For the Quaker capitalists of the nineteenth century, the idea that wealth creation was for personal gain only would have been offensive. Wealth creation was for the benefit of the workers, the local community, and society at large, as well as the entrepreneurs themselves. Reckless or irresponsible debt was also seen as shameful. Quaker directives ensured that no man should “launch into trading and worldly business beyond what they can manage honourably . . . so that they can keep their words with all men.” Even advertising was dismissed as dishonest, mere “puffery”: The quality of the product mattered far more than the message. Men like Joseph Rowntree and George Cadbury built chocolate empires at the same time as writing groundbreaking papers on poverty, publishing authoritative studies of the Bible, and campaigning against a multitude of heartrending human rights abuses in a world that seems straight out of Dickens. Puritanical hard work and sober austerity, with the senses in watchful restraint, were the guiding principles. Even art, literature, and theater were dismissed as too great an indulgence.

While it is easy to dismiss such values as antiquated notions that governed business life at a time before Darwin’s ideas had taken root, Quaker capitalism proved extraordinary successful, and its puritanical work ethic generated a staggering amount of worldly wealth. In the early nineteenth century, around 4,000 Quaker families ran 74 Quaker British banks and more than 200 Quaker companies. As they came to grips with making money, these austere men of God helped to shape the course of the Industrial Revolution and the commercial world today.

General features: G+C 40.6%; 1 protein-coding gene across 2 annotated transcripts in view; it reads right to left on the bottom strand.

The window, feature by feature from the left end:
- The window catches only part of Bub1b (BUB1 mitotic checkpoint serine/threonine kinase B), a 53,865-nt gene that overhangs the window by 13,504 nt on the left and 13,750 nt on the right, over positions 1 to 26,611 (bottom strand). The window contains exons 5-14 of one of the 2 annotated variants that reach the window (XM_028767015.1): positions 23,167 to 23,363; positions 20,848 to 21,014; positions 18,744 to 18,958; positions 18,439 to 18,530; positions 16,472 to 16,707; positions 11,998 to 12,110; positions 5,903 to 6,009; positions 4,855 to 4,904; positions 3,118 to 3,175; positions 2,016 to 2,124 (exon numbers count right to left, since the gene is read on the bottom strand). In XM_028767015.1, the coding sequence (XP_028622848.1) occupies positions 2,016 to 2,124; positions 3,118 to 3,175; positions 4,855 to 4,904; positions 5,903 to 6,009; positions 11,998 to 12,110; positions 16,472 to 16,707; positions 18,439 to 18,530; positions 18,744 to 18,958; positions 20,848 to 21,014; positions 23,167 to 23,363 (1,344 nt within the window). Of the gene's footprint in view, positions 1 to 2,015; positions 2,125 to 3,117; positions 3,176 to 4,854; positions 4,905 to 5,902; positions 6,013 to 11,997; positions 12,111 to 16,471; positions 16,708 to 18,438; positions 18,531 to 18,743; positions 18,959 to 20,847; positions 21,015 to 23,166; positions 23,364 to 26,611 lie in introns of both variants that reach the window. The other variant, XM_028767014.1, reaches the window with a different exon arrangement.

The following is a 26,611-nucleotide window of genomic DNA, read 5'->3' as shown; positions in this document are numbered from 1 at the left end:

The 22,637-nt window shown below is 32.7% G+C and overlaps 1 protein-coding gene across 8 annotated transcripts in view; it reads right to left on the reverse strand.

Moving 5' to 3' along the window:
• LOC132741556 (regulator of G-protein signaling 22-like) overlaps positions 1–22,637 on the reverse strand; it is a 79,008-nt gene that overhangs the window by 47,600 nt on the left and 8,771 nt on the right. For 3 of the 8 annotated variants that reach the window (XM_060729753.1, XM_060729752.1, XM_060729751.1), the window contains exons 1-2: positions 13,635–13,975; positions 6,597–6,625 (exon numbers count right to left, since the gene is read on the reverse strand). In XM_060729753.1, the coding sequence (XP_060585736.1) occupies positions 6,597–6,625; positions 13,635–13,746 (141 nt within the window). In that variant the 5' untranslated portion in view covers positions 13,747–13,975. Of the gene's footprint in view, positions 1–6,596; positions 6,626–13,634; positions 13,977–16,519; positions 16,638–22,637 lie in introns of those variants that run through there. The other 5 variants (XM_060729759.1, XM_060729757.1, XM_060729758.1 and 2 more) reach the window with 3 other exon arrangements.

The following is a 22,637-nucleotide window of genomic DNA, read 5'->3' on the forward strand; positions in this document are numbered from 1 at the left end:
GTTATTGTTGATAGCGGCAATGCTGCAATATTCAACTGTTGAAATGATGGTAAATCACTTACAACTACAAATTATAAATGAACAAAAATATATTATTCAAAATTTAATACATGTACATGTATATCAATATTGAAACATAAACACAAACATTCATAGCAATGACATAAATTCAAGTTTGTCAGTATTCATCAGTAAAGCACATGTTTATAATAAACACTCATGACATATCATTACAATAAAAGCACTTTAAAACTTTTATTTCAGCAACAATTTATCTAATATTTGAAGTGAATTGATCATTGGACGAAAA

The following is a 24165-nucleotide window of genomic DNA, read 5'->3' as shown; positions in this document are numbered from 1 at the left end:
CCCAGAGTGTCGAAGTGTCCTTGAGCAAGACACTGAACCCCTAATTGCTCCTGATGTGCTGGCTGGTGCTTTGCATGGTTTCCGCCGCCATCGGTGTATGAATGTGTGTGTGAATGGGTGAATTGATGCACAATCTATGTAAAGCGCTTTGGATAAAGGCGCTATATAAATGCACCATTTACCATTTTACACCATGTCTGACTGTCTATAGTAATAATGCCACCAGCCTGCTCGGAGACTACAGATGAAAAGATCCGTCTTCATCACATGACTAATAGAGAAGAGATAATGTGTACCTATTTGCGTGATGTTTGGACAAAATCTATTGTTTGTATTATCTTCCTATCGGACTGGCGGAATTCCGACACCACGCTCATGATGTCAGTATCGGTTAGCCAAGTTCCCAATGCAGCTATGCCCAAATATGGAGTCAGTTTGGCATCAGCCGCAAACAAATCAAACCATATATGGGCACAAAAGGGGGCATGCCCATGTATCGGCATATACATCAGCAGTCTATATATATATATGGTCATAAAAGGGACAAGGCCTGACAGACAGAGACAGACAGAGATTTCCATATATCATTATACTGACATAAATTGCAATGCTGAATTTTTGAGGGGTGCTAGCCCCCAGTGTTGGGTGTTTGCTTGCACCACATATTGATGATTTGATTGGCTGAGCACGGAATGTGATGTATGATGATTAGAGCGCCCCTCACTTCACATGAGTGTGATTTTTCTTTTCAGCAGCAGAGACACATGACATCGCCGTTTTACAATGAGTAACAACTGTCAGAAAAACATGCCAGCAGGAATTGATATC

The chocolate factories of George and Richard Cadbury and Joseph Rowntree inspired men in America such as Milton Hershey, the “King of Caramel,” who took philanthropy to a new, all-American scale with the creation of the utopian town of Hershey in the cornfields of Pennsylvania. But with the growth of global trade, the appearance of international rivals, and the emergence of a tough breed of entrepreneurs in the twentieth century unshackled by religious conviction—men such as Frank and Forrest Mars—the chocolate wars that followed gradually eroded the values that shaped Quaker capitalism. Some Quaker firms did not survive the struggle, and those that did had to sacrifice their Puritan roots. In the process, ownership of the businesses passed from private Quaker dynasties to public shareholders. Little by little the implications of the transition from Quaker capitalism to shareholder capitalism began to take shape in the form of huge confectionery conglomerates that straddle the corporate world today.